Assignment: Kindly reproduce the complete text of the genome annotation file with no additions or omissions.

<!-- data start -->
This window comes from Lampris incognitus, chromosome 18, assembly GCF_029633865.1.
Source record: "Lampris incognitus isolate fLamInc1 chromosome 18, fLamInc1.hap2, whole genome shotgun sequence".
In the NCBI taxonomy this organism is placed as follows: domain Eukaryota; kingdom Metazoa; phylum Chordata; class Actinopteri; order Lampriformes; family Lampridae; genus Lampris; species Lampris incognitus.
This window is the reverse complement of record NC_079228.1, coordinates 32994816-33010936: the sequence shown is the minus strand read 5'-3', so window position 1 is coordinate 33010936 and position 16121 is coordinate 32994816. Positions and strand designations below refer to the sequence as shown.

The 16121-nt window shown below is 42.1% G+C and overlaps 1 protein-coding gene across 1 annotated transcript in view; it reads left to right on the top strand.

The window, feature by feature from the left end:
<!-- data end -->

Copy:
This window comes from Lampris incognitus, chromosome 18, assembly GCF_029633865.1.
Source record: "Lampris incognitus isolate fLamInc1 chromosome 18, fLamInc1.hap2, whole genome shotgun sequence".
In the NCBI taxonomy this organism is placed as follows: domain Eukaryota; kingdom Metazoa; phylum Chordata; class Actinopteri; order Lampriformes; family Lampridae; genus Lampris; species Lampris incognitus.
This window is the reverse complement of record NC_079228.1, coordinates 32994816-33010936: the sequence shown is the minus strand read 5'-3', so window position 1 is coordinate 33010936 and position 16121 is coordinate 32994816. Positions and strand designations below refer to the sequence as shown.

The 16121-nt window shown below is 42.1% G+C and overlaps 1 protein-coding gene across 1 annotated transcript in view; it reads left to right on the top strand.

The window, feature by feature from the left end: